Despite these concerns for the future, Kakamega seemed to be well managed and the ecosystem was certainly diverse. From our high viewpoint we could imagine ourselves floating on a sea of tall trees, huge giants reaching high into a canopy of green spreading for kilometres in all directions. Far to the north-west, partly obscured by the clouds that surrounded its summit we could see the massive bulk of Mt. Elgon straddling the border between Kenya and Uganda.

Kembu and The Mau Forest

Soon enough it was time for another day of travelling, this time about 100km back to the east, to a place that Fred, Elizabeth and I had visited before, Kembu Cottages in the Mau Forest. Fred had tried to plan our trip to be a series of not-too-long drives between different places, but also to have an ever-changing set of eco-systems and environments to explore and maximize our bird-spotting.

In the end the drive took something more than four hours, including time spent looking at no fewer than six different species of sunbirds in the same roadside hedge. Part of the problem was the traffic, which was as usual heavy and unpredictably dangerous. Our other problem was that Gladys – Fred’s Garmin SatNav into which he had loaded a set of African maps – had something of a fit over the directions. Basically she turned us off the main road far too soon, great because we got to see all the sunbirds, but bad because it added at least 30 minutes to our journey on much poorer roads.

Our final arrival at Kembu was therefore in the mid-afternoon. We were quickly shown to our bungalow – just a few metres below the one we had used on the previous visit. It was newer and more spacious, with plenty of room for the five of us. Once again we would be catered for in our bungalow and the food would be plentiful and excellent. We soon found ourselves on the veranda and birding from our comfortable chairs as a number of new species for the trip paraded in front of us.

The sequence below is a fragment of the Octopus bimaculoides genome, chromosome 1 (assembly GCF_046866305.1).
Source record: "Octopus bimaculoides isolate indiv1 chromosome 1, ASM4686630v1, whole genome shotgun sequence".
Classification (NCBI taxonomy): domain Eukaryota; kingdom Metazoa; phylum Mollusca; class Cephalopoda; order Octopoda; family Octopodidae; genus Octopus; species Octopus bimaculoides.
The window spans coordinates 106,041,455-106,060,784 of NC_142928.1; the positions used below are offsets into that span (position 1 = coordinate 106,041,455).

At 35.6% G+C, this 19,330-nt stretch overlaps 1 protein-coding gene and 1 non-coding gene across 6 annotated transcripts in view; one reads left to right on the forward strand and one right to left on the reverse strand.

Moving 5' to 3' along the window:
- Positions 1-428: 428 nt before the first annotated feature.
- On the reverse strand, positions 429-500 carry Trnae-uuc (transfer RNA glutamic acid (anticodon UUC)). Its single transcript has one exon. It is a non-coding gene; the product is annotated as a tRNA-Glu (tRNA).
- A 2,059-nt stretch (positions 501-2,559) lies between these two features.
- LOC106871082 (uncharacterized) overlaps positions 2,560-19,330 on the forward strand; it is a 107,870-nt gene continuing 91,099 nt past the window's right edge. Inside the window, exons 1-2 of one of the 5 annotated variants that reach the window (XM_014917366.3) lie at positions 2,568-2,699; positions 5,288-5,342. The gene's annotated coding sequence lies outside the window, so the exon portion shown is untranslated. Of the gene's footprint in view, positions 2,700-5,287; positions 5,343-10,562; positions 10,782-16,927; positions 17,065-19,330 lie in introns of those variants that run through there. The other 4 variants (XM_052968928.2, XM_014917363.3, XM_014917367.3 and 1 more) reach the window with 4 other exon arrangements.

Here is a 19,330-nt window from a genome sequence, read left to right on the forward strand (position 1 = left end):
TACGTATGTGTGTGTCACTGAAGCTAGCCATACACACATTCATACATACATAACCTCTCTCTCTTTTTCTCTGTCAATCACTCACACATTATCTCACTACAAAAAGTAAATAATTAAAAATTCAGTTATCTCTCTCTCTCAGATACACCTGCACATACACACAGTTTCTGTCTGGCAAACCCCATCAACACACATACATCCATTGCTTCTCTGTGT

The next morning was spent in taking a quick trip down into the city of Nakuru so that Elizabeth could go to the bank and change some money into shillings. This was followed by various walks around the garden and farm, looking for more birds to add to the list.

Fred, Chris and Emmy were keen to explore and after some advice and dodgy directions from Andrew – the owner of Kembu and the farm – we set off the following morning after breakfast to explore some remnants of the once-great Mau Forest. Using a mixture of Gladys’ navigation skills and the better and more detailed maps in my phone, we eventually found ourselves on a steep track climbing the side of the mountains to the north of the main road. Eventually we came to a point too steep for Emmy’s Landcruiser to manage on essentially road tyres so we all decamped and started to move slowly uphill on foot.

The climb was quite steep and we were already well above 2300m, but we made steady progress over the next couple of hours, stopping frequently to catch our breath and spot more new bird species to add to the list. Andrew had suggested that we start from the transmission masts at the top of the mountain, but we never got that far – we probably took the wrong road somewhere as there were several on the map, all leading in a similar direction. Indeed, we ended up coming back down the mountain on a different road that happened to be worse than the one  we went up along.

That evening, Andrew took us out around the farm by torchlight to look for owls – with mixed success – in fact we only found the Verraux’s Eagle Owl the following morning, just before leaving to move on to our next destination.